It was the first time in history that anyone had documented a celestial body orbiting a planet that wasn’t Earth, and for nearly a century the University of Michigan boasted Galileo’s Jupiter sketch as one of its “jewels.”
“This one-leaf manuscript is one of the great treasures of the University of Michigan library,” the university wrote in a description of the document. “It reflects a pivotal moment in Galileo’s life that helped change our understanding of the universe.”
In May, a university curator received an email from Nick Wilding.
Wilding, a professor of history at Georgia State University, wrote to express “serious doubts” about the authenticity of the Galileo manuscript, library officials wrote in a new description of the manuscript’s origins. The university’s experts found Wilding’s findings “compelling evidence,” reexamined their gem, and came to the same conclusion he did.
It was a forgery, written not in the early 1600s by the father of modern astronomy, but more than 300 years later by a notorious forger.
“We are grateful to Professor Wilding for sharing his findings and are now working to rethink the manuscript’s role in our collection,” the university wrote in its online update.
Neither Wilding nor the university library responded late Sunday to a request for comment from The Washington Post.
The manuscript hit the public’s radar in May 1934 when an auction house sold the library of the late Roderick Terry, a wealthy collector of antiquarian books and manuscripts. According to the auction catalogue, the Archbishop of Pisa authenticated the document by comparing it to a Galileo letter in his personal collection.
Tracy McGregor, a Detroit businessman, bought the manuscript. After his death, a trust established in McGregor’s name bequeathed it to the University of Michigan in 1938 in honor of one of the astronomy professors.
It has been there ever since and during its 84 year stay it was believed to be real.
Then Wilding, author of an upcoming biography of Galileo, explored it. The university mentioned two things that led to “serious doubts” from the historian.
The first: A watermark on the paper — “BMO,” a reference to the Italian city of Bergamo — suggested the document was much newer than experts had thought. No other document with that watermark predates 1770, more than 150 years after Galileo supposedly wrote the manuscript mapping Jupiter’s moons.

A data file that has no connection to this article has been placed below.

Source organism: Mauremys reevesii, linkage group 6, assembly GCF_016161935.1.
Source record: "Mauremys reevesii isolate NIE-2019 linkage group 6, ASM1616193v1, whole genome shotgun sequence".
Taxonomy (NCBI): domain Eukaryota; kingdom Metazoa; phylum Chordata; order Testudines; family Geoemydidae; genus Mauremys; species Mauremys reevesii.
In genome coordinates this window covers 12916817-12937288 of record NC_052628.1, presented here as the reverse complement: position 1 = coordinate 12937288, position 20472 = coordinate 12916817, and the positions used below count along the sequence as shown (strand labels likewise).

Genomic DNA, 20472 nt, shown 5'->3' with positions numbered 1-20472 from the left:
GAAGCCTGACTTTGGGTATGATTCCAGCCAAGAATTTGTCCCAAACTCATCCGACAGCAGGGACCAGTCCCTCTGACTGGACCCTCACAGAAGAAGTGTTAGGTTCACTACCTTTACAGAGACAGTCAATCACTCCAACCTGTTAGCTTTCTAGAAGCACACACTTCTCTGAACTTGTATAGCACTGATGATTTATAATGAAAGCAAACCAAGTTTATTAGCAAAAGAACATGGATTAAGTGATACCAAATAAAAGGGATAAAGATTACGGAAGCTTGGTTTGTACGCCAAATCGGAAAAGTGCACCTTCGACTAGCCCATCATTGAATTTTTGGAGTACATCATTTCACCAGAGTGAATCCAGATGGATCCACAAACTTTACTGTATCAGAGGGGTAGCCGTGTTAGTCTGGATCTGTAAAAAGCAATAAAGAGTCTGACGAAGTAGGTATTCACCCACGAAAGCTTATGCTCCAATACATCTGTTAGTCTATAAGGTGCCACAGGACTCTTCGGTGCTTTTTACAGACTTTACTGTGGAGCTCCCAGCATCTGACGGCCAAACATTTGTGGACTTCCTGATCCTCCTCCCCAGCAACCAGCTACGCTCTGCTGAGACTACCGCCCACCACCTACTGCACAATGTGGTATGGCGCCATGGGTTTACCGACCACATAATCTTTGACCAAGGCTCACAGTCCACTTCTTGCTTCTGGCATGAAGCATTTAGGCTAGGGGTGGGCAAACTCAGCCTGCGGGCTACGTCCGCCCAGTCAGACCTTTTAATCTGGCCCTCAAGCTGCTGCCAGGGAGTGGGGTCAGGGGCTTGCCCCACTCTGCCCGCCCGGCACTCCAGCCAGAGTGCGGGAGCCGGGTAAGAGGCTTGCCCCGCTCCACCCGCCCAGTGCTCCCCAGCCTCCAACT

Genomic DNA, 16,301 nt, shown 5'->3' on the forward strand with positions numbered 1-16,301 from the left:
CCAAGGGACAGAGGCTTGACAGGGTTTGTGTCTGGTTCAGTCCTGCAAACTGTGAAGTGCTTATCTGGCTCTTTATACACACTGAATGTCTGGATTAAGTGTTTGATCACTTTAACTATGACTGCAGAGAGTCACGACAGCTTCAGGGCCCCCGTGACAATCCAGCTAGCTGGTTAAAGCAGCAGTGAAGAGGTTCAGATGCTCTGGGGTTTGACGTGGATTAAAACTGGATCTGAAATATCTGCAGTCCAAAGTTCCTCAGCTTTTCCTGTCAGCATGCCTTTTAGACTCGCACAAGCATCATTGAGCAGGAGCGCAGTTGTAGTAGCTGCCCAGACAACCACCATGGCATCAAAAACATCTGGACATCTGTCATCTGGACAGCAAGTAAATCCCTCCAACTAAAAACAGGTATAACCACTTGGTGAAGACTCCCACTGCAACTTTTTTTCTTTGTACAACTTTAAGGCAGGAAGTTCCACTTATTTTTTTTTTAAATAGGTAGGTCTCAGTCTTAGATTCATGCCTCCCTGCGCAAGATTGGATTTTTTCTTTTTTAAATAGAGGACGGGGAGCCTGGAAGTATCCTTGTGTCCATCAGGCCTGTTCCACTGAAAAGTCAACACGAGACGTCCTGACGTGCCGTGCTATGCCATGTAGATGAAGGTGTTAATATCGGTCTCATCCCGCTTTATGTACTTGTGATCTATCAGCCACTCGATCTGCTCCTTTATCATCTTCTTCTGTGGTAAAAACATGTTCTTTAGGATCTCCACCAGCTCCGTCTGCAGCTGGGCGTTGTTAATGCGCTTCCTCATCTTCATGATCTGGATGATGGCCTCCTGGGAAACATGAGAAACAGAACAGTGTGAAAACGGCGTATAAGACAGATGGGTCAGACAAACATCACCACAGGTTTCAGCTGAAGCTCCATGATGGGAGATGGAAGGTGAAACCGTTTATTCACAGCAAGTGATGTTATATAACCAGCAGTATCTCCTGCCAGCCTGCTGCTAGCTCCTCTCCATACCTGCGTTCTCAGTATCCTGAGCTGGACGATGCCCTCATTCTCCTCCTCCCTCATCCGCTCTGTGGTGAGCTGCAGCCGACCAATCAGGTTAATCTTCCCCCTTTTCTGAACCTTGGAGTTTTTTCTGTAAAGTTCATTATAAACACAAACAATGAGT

The second: experts could find no trace of the manuscript’s existence before 1930, despite the “extremely thorough” documentation of Galileo’s works. Cardinal Pietro Maffi, the Archbishop of Pisa who authenticated the manuscript, did this by comparing it with two other works that he believed Galileo had written, but were later determined to be forgeries.
Both forgeries were donated to the archbishop by Tobia Nicotra, the man Wilding believes has forged the university manuscript. Described as a “known forger” by university officials, Nicotra was convicted in 1934 of selling a fake Mozart autograph to the son of a conductor of the New York Philharmonic Orchestra, according to a Nov. 10, 1934 article in the New York Times. . During the Nicotra trial in Milan, police said they had found evidence that Nicotra was preparing forged signatures of the likes of Abraham Lincoln, George Washington, Christopher Columbus, Martin Luther, Leonardo da Vinci and Michelangelo.
Nicotra created his forgeries by going to the library of Milan, tearing blank pages from old books, and then using them to make “signatures” of famous musicians, according to the 1934 Times article. Librarians in Milan testified that the forger had destroyed dozens of books.
Last week, University of Michigan library officials said Wilding’s discovery will force them to reconsider the value of the forged manuscript. They ended their announcement on a positive note, saying such a rethink could make it more important than ever.
“In the future, it could serve the research, learning and teaching interests of counterfeits, counterfeits and deception, a timeless discipline that has never been more relevant.”